Elizabeth Henry Scholarship Fund
for Communities and Environmental Health
Thanks to all who applied for the inaugural Elizabeth Henry Scholarship in 2016. Based on additional contributions from the BC CLEAR fund as well as Elizabeth's parents, a total of three $2,000 scholarships were awarded to eligible students for their research projects.
A new call for applications is expected in 2017, so please check back early in the new year.
About the Scholarship
The Elizabeth Henry Scholarship for Communities and Environmental Health supports graduate students working on research projects in partnership with British Columbian communities that are addressing environmental health issues and promoting environmental sustainability through cooperative community initiatives. The goal of these projects should be to support indigenous and non-indigenous communities in their efforts to improve air quality, environmental health or environmental sustainability in BC.
The Elizabeth Henry Scholarship was created in 2014 with support from the directors and the staff of the Fraser Basin Council to remember Elizabeth Henry and her many contributions to our organization and to communities across British Columbia. Elizabeth exhibited high ethical standards and integrity in her work, and she was committed to promoting dialogue and respectful collaboration among diverse stakeholders. The intent of the scholarship is to support community projects that reflect these values.
The Elizabeth Henry Scholarship is funded by the Fraser Basin Council, British Columbia Clean Air Research (BC CLEAR) Fund and by many friends, family members and colleagues who wish to remember Elizabeth and her work.
The Vancouver Foundation administers the scholarship fund, and the Elizabeth Henry Scholarship Committee evaluates applications and awards the scholarship.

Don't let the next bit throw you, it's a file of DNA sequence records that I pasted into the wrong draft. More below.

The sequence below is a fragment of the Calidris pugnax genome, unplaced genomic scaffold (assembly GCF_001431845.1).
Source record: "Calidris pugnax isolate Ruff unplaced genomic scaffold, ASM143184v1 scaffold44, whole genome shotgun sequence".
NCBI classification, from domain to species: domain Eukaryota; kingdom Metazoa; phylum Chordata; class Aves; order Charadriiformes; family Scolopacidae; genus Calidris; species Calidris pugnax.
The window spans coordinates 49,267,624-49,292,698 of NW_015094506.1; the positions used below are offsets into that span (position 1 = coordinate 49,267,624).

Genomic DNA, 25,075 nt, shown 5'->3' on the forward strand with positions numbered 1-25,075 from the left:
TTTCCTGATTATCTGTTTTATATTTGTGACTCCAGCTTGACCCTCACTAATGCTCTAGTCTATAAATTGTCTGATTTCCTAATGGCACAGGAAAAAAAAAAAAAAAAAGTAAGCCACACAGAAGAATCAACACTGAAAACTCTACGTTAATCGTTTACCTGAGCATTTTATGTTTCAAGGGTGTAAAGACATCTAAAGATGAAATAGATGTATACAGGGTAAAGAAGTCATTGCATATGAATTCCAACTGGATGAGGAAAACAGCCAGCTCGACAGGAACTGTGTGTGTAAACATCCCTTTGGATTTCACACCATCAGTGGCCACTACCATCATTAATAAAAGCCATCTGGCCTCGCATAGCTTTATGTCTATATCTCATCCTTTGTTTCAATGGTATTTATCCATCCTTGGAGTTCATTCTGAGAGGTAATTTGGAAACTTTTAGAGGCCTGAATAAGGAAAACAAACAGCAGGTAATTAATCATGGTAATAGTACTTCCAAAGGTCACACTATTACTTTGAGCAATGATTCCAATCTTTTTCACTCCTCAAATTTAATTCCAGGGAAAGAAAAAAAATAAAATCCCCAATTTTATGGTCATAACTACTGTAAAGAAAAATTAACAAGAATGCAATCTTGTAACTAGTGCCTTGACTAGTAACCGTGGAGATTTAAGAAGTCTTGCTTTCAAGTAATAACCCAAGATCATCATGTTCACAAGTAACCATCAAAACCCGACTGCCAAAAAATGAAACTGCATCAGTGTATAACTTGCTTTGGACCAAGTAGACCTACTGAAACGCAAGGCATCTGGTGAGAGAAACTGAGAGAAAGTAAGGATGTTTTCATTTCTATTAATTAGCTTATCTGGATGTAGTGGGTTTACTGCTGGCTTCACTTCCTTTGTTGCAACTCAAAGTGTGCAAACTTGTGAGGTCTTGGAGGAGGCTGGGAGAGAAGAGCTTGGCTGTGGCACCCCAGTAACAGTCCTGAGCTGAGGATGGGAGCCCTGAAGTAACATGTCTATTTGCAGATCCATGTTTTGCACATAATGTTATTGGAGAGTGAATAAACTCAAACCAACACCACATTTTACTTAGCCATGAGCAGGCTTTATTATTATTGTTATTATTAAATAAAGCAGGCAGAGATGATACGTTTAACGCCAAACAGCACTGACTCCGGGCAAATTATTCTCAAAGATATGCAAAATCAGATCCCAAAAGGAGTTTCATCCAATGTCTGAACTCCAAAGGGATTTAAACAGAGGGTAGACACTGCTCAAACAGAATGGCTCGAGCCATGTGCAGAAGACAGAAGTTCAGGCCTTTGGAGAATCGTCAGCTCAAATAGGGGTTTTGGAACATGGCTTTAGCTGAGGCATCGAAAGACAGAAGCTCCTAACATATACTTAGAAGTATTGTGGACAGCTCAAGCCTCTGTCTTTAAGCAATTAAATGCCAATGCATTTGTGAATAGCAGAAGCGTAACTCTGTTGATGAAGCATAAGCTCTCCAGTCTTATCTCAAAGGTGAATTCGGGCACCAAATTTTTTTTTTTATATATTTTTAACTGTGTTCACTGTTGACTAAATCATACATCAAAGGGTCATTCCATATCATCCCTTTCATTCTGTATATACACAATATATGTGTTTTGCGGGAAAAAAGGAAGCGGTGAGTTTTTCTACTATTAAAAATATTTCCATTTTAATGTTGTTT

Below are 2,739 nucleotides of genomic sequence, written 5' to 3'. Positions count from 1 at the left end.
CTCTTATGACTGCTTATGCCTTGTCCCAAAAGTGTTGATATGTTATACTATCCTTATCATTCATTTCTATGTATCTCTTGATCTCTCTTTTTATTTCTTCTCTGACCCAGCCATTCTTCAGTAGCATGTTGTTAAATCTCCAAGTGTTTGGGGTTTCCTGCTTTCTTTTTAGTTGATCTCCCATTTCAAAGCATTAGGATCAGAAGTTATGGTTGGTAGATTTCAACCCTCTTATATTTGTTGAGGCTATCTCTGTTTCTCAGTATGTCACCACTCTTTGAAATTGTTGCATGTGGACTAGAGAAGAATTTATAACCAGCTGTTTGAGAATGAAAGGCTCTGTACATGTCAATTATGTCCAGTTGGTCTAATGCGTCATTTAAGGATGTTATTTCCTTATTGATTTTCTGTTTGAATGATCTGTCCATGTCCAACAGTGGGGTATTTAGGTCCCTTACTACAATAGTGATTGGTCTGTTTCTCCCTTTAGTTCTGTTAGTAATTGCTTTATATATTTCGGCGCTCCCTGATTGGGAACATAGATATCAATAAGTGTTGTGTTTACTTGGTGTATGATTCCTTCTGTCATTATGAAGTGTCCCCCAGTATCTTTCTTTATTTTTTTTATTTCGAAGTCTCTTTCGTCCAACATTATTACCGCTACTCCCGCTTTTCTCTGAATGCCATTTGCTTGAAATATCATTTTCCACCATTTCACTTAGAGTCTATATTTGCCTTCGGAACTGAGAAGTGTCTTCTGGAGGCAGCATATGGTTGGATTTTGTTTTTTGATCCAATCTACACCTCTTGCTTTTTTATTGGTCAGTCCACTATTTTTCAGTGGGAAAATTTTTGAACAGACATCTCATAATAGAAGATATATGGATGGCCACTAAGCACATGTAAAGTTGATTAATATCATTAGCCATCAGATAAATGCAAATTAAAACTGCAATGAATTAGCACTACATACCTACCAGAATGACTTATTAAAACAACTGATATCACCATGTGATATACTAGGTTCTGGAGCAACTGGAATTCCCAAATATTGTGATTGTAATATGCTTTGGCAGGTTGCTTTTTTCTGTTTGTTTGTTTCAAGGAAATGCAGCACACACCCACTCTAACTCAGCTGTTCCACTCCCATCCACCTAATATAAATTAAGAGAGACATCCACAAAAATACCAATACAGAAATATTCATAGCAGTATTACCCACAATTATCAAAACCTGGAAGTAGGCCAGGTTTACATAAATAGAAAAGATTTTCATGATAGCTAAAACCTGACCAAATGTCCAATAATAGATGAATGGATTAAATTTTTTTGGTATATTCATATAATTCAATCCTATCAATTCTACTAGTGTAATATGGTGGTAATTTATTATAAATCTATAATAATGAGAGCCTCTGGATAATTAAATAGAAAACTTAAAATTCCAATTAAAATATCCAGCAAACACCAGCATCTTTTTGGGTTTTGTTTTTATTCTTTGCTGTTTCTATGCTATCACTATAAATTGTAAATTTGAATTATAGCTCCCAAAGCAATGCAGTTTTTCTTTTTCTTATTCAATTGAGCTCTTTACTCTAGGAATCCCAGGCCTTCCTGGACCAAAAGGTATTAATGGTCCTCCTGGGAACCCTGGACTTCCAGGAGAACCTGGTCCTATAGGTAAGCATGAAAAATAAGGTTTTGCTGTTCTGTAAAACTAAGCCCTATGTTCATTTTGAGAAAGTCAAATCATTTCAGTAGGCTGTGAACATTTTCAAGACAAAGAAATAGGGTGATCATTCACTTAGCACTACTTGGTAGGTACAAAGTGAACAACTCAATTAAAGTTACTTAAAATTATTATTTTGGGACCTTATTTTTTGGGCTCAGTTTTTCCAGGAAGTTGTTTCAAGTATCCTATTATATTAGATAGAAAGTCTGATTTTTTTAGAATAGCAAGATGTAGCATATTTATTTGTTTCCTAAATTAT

The 2016 Scholarship Award
Beginning in 2016, the Elizabeth Henry Scholarship is intended to become an annual award of $2,000 to a graduate student whose proposed research is based in British Columbia.
The first call for applications was made in the spring of 2016. The next call is slated for 2017.
These are requirements for the Award:
- The applicant must be a full-time graduate student for at least one semester before being awarded the scholarship
- The student’s area of study and proposed research project must strive to advance air quality, environmental health or environmental sustainability through active leadership and participation in a community initiative based in British Columbia
- The proposed project must involve the community in an active, collaborative manner, and the applicant must demonstrate that there is community support for the project
It is an asset if the project involves a partnership between indigenous and non-indigenous communities, but it is not mandatory.
As part of the online application form, applicants will be asked to submit digital copies of:
- your undergraduate transcript
- your transcript of graduate courses to date (if applicable) and
- two signed letters of reference on official letterhead evaluating your capabilities and/or the significance and feasibility of your research project.